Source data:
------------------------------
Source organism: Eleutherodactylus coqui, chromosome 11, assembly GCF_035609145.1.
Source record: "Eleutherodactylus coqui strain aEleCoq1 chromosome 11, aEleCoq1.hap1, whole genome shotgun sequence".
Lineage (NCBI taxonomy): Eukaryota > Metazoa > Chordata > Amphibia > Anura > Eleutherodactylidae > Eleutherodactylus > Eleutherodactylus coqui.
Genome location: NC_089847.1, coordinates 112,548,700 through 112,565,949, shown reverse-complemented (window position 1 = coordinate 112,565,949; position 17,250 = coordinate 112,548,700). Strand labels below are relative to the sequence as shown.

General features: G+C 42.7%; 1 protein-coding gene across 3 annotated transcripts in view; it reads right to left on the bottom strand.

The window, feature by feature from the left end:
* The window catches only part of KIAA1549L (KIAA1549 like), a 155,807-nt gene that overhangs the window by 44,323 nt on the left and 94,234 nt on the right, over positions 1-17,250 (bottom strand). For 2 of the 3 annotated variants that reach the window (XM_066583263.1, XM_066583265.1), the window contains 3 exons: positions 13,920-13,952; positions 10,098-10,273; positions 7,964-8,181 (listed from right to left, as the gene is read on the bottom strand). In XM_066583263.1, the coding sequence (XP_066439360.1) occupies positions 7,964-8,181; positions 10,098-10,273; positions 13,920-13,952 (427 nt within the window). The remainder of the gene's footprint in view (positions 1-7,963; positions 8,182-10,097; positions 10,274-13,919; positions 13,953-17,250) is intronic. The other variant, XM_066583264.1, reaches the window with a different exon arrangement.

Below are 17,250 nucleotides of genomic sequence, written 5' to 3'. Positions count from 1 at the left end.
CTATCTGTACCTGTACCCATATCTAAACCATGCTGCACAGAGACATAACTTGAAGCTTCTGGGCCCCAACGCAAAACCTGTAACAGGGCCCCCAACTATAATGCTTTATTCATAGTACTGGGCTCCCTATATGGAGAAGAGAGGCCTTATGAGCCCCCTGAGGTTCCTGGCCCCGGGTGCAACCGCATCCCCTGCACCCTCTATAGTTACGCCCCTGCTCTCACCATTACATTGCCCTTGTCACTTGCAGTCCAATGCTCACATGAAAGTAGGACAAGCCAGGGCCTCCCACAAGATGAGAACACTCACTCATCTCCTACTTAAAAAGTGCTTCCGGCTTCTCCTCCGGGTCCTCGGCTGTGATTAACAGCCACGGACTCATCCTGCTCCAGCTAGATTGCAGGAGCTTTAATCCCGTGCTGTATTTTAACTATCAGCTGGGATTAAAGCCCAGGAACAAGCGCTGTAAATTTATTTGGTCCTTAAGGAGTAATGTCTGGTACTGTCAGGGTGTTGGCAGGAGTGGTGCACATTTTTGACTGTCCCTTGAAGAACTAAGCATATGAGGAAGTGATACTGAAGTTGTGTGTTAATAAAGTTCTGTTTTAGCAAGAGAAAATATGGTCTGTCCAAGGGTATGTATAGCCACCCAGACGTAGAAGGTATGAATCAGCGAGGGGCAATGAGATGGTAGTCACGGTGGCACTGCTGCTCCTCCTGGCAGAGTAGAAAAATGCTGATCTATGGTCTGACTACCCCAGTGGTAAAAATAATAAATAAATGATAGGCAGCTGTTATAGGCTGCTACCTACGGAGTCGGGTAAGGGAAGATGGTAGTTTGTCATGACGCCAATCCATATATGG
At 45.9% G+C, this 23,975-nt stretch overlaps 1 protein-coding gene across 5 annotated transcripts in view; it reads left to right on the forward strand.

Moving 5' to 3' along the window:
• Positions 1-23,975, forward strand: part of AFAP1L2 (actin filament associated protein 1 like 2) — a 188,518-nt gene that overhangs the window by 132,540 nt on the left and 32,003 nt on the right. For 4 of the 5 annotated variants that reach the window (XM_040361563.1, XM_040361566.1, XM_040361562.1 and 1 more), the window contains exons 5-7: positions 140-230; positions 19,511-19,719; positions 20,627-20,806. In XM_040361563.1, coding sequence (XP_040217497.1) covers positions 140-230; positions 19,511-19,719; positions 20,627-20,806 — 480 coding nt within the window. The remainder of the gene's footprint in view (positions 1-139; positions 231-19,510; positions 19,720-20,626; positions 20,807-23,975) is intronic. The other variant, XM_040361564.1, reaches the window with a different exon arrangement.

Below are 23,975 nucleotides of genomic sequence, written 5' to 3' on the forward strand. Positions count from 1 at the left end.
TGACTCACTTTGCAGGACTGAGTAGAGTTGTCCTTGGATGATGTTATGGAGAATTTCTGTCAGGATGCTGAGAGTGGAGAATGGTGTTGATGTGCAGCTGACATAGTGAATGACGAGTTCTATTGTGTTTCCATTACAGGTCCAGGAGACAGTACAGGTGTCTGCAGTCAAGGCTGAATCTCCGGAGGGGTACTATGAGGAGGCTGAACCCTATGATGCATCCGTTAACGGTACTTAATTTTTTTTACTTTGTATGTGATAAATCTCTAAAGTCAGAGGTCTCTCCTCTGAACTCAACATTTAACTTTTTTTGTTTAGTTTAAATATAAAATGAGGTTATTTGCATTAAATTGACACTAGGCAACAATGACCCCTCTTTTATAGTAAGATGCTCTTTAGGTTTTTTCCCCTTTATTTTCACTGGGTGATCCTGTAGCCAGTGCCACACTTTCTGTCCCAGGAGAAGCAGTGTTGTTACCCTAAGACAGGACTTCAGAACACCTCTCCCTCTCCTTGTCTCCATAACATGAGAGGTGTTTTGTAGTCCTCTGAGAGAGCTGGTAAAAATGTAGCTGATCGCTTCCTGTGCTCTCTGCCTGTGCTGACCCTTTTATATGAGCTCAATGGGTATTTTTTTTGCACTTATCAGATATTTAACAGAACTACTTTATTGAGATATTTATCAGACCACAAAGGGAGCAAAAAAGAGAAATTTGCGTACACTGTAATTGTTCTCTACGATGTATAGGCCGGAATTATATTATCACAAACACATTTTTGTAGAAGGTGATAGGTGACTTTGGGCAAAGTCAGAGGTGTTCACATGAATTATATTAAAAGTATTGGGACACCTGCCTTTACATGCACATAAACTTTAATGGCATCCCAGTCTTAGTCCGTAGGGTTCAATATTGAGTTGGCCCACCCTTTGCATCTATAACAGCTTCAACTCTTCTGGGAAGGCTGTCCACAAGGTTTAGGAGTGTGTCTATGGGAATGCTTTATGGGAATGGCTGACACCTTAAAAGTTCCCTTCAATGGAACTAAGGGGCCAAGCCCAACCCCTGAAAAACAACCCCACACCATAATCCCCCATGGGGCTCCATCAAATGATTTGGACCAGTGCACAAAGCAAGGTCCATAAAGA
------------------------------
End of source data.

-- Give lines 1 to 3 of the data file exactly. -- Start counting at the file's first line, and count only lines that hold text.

Source organism: Eleutherodactylus coqui, chromosome 11, assembly GCF_035609145.1.
Source record: "Eleutherodactylus coqui strain aEleCoq1 chromosome 11, aEleCoq1.hap1, whole genome shotgun sequence".
Lineage (NCBI taxonomy): Eukaryota > Metazoa > Chordata > Amphibia > Anura > Eleutherodactylidae > Eleutherodactylus > Eleutherodactylus coqui.